Originally published in July 2016

Before getting into this article I want to note that not every powerlifter needs to train in a group structure. There are many that have trained by themselves and have done extremely well, broken world records, and gone to become legends in the sport. Sometimes, you don't have any other choice. In most cases, you do have a choice. If you want to get better, want to advance in the sport and become stronger, the number one way to become stronger above anything else is to align yourself and to start training with other people.

This is something that I have seen over the past five to six years that is starting to become lost. Because of that, I think a lot of lifter's technique and form have fallen by the wayside. At the same time, a lot of lifters are leaving a lot on their total that they could make up if they were training within a group structure.



I have done this with many small clinics that I have put on with lifters. After teaching them basic technique, time permitting, I will have them train all on the same rack with five to six lifters, training back-to-back, then setting it up in such a way there is no bullshit. There is no chit-chat. There is only verbal cuing based on what the lifter needs. These needs are determined during the technical part of the seminar.

I have found that, in all cases that I have done this, the intensity and effort goes up tremendously. The technique of the lifters improves significantly because they have four people cuing them. Over a period of time the cues go from being audible (from one person to the lifter), to internal (the lifters cuing themselves in their heads) to being automatic (no cue needed). This is part of a learning process.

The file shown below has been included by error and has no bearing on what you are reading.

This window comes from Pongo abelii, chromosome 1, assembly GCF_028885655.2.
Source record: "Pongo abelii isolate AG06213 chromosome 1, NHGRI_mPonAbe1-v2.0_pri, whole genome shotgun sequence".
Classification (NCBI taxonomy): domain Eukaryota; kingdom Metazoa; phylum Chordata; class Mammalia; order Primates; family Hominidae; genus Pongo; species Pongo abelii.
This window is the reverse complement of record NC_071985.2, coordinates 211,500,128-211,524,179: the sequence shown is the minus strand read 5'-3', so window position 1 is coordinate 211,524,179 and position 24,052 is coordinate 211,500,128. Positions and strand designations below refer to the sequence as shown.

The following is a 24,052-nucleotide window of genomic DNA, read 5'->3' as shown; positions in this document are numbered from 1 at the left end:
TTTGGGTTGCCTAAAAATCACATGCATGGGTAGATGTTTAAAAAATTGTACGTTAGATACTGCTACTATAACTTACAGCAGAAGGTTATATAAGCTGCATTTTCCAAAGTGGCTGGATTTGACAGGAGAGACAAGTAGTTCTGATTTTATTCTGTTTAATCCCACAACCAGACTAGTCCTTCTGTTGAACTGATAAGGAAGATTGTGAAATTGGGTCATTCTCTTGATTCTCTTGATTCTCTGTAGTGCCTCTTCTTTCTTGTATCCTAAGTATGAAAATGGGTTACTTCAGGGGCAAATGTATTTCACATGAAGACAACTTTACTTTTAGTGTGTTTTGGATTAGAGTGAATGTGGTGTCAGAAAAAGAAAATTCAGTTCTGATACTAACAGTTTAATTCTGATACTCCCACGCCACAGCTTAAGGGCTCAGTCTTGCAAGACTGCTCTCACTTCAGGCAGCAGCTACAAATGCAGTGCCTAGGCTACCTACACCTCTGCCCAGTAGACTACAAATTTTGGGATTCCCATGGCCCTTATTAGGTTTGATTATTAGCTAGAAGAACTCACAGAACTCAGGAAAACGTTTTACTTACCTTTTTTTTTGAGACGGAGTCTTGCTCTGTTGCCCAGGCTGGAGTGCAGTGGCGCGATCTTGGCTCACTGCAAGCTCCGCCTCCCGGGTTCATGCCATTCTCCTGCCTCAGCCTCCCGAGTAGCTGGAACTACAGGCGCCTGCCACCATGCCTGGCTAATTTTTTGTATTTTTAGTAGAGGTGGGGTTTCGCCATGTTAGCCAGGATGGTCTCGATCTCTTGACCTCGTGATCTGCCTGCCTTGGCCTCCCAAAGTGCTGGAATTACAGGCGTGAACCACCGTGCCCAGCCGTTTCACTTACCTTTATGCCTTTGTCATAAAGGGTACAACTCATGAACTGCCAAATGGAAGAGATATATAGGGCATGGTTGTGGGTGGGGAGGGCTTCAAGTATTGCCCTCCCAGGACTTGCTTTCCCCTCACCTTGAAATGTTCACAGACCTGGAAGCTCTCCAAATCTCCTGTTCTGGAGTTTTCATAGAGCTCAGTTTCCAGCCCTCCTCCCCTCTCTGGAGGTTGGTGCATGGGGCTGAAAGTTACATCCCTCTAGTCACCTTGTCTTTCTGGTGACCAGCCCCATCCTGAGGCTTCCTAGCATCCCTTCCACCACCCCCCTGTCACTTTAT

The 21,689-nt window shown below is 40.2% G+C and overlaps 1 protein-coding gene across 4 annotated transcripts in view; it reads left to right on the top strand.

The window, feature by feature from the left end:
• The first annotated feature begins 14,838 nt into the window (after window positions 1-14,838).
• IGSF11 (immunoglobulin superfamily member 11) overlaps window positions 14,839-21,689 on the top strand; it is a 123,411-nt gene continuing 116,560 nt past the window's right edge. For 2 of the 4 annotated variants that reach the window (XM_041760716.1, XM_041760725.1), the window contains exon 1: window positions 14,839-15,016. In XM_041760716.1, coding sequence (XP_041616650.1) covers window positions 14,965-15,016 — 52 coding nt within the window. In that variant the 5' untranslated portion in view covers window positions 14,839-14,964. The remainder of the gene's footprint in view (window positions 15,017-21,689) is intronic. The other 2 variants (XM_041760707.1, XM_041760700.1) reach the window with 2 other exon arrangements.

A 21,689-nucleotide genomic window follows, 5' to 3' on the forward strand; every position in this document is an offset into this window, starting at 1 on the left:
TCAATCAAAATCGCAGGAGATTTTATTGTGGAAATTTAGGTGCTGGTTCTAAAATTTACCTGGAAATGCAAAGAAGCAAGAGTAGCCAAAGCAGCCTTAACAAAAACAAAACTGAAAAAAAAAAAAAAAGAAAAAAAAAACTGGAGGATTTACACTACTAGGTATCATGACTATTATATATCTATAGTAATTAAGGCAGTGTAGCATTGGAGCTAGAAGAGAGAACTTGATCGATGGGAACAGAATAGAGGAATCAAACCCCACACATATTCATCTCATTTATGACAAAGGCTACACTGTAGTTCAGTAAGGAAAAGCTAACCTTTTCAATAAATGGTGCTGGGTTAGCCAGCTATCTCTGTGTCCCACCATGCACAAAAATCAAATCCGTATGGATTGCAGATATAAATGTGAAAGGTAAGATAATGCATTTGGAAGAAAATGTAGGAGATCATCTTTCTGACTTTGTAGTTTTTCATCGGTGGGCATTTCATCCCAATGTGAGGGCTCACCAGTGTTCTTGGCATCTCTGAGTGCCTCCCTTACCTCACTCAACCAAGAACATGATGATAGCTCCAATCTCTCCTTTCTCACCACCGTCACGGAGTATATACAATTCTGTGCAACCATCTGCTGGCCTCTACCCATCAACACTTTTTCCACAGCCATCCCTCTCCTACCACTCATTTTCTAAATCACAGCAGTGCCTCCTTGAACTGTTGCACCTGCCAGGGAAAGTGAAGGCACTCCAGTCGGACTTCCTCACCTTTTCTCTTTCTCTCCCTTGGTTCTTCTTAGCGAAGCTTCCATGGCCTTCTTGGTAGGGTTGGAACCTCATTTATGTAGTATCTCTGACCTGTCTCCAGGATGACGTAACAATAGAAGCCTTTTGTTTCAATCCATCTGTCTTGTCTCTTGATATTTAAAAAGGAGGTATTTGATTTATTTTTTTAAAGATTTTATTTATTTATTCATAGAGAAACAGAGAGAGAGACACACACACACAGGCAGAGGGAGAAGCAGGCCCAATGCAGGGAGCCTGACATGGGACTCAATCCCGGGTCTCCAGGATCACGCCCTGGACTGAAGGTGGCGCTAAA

RECENT: Verbal Cues Every Set — A Reminder of Your Duty as a Training Partner

When you train alone, you skip the first part of this process. You don't have someone verbally cuing you. When you skip this first part of the process you are going to have to try to do everything yourself, in your head, and as soon as you strain you are not going to do it. You are going to forget. You are going to resort to old habits. If the weight is heavy and you are doing a triple, after the first rep is rough, you will forget to cue yourself. When you have other people there, they will cue you, creating that synergy. synergy.

Look back on any group sport setting that you have ever been in before. Even if you go to a rock concert or any type of public outing where people are cheering, if you were the only person there and there was a group on stage, would you cheer? Would you be singing along with the song? No. But if everybody else is, you are.

Why is that? There is a synergy when it comes to group dynamics. When you apply that synergy into your training, it can propel you to a whole other level.



Everybody wants to learn more about training, but there are some things that you can only learn in the gym. There are some things that you are only going to learn by yourself. Some things you have to learn the hard way. If you're around other people, you might not have to learn things the hard way, because they have already made that mistake for you. These are the people you want to train with.

If you have a question and are with a group of five other people who are also training and learning, you will be able to toss those ideas around. If someone runs into a sticking point, it is not just you yourself trying to figure out how to overcome that sticking point. If you ask someone online how to overcome that sticking point, when they have never seen you train or know the kind of effort you put into it, they aren't going to be able to fix it. They don't know if you are timid. They don't know if you push. They don't know if your technique is fucked up. They don't know how you come in the gym, if you look like shit. They don't know if you are getting enough sleep. They don't know how you eat.

There are so many factors that they don't know, that when you ask someone online, "Hey, how do I overcome the sticking point on my dead lifts? It stops just right after my knees," they just look at the video then kind of go off of their gut and guess.

We can try to do our best, but there is only so much data we have to work with. If you were training in a group with three to four other people like the ones I've been in, we would know the answer before you even got the question out of your mouth.